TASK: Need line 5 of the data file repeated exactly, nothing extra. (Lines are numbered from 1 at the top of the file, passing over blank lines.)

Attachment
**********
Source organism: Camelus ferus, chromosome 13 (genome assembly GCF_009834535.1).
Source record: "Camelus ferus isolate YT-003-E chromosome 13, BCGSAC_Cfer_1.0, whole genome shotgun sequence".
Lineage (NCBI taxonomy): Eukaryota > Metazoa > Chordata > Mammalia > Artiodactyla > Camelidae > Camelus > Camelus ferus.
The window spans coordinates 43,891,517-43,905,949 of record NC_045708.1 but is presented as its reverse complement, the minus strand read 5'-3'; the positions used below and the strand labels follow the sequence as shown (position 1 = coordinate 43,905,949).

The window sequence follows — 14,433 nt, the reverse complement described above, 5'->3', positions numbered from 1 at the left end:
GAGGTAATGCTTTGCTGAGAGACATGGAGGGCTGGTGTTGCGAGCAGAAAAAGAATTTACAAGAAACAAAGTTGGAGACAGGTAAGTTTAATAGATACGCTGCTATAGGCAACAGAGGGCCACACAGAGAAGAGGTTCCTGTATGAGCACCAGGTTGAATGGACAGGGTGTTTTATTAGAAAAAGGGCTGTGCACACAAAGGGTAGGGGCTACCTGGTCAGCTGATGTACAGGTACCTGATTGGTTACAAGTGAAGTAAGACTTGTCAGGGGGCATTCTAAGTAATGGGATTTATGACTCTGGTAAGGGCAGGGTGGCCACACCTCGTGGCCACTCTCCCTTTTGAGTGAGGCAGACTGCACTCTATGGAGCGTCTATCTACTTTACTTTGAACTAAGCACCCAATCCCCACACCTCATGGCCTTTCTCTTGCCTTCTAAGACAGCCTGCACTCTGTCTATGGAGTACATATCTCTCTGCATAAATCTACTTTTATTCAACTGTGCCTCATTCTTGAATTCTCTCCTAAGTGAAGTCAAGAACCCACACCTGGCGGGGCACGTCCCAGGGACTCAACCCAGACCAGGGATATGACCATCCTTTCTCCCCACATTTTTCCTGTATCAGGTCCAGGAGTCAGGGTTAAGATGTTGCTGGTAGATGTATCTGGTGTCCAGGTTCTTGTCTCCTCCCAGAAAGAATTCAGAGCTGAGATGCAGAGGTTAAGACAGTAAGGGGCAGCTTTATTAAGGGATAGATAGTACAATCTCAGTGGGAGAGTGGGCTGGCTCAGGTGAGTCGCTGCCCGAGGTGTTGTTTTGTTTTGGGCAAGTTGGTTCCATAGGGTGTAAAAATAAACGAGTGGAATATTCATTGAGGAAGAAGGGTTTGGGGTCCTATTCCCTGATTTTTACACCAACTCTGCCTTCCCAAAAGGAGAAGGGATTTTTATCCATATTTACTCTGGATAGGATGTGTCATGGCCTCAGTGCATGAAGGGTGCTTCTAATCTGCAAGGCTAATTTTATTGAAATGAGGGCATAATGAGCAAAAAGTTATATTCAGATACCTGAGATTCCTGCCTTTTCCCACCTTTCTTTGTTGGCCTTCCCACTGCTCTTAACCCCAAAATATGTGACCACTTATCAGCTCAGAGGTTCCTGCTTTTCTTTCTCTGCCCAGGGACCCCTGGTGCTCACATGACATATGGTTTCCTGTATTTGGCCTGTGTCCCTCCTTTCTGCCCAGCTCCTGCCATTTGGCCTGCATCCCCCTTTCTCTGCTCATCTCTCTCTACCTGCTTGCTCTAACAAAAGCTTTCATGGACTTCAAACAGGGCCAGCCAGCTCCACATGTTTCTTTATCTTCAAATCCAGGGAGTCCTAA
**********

The window sequence follows — 14,433 nt, the reverse complement described above, 5'->3', positions numbered from 1 at the left end: